"It was important that the company we love would continue with people we've known for many years, and who we trust to carry on the legacy we've created," he adds. "The company and its employees will stay right here in the Pacific Northwest, and we will continue to be supportive of the company's ongoing success under the new ownership team."

The new owners agree. "The team has been in place for several years and in that time we've experienced significant growth, more than doubling both sales and production," says VP of sales Tom Remsing. "Managing that growth while preserving the quality Eddyline is known is our primary focus. Going forward we'll put a renewed emphasis on innovation while preserving Tom's legacy of user-friendly, high-performance design."

The management team brings plenty of experience to the table as well. Remsing is in his 20th year with the company, first as the Northeast regional rep and later in his current role heading sales and marketing. Vice-president of production Todd Keane has been with Eddyline over 22 years, and VP of operations Janet Sutton joined the company in 2014 after 18 years in the recreational boating industry. Scott Holley, Eddyline's new president, joins the company after a career in consulting and transaction advisory work.

"I'm thrilled to join the Eddyline team," says Holley. "Together with the current management team, we've developed a plan to continue as one of the industry's leading paddlesport manufacturers."

Read more on Eddyline and Tom Derrer, and check out a recent visit to their factory floor:

Brands Embrace Kickstarter
While some companies are rearranging management teams and others are downsizing or eliminating brands, others are turning toward the social side of financing to bring new products to market.

This summer, Oru Kayak launched its third Kickstarter campaign, after raising nearly $800,000 in its first two Kickstarter crusades. In its successful 2012 Kickstarter launch, 730 backers gave the company $444,000 for the launch of its Coast kayak. In the company's second visit to Kickstarter, 238 backers pledged $356,000 to the company. Now, it's already $18,000 ahead of its third $50,000 goal.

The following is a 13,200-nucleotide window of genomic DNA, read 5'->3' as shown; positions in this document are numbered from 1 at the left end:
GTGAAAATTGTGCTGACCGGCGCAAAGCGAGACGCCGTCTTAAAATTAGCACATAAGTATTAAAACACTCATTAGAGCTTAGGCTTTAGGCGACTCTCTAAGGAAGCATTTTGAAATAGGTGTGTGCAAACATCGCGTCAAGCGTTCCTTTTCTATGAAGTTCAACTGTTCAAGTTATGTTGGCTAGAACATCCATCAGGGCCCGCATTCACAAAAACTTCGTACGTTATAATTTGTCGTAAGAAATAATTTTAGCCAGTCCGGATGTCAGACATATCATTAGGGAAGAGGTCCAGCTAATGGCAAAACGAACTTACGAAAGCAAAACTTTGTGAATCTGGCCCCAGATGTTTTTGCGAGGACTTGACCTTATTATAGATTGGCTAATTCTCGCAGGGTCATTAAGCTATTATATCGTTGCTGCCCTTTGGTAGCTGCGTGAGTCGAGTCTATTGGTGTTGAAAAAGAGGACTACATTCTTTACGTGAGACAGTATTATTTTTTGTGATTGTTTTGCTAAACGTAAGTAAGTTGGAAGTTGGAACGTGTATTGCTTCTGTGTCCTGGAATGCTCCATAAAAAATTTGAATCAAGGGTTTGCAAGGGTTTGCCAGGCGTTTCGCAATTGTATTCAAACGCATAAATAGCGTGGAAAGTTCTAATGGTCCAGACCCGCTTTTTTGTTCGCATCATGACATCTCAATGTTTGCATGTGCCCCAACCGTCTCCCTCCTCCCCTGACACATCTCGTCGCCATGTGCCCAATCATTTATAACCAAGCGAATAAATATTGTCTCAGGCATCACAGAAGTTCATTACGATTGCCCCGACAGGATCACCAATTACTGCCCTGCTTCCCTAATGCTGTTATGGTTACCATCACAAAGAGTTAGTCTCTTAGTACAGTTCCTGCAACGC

Other kayak companies are taking note and following Oru's lead. Another company using crowdfunding is TRAK, which has been manufacturing portable, skin-on-frame performance kayaks since 2006. This spring it announced a Kickstarter campaign to help fund its next iteration: the TRAK 2.0, what it calls "the ultimate touring kayak" with innovations like carbon-fiber technology and technical backpack and travel bag systems. TRAK Founder and Managing Director Nolin Veillard feels the funding will help carry the company into 2018 and beyond by improving upon TRAK's unique features of having an adjustable rocker on the fly, polyurethane hull and deck, and fabric welding as opposed to sewn seams.

The original TRAK in recent use during a Jamaica circumnavigation attempt.

Upstart PakaYak–"the ultimate packable kayak" that packs a 14-foot kayak into just 3.5 feet—saw 497 backers pledge $546,000 to help bring its project to life. And Swell (founded by former Canoe & Kayak Publisher Jim Marsh) is also exploring Kickstarter to produce a new 14-foot, high-performance sit-on-top kayak called the Scupper. Designed by Ocean Kayak founder Tim Niemier, unique features include lowering the footwells below waterline for a more comfortable paddling position (and positive posture); one-way valves that drain water out, but don’t let water in; and a unique chine feature boosting secondary stability.

"We realized the only way to increase speed was to increase comfort," says Niemier, "so we focused on ergonomics to position paddlers' bodies perfectly."
The kayaks are expected to ship this fall.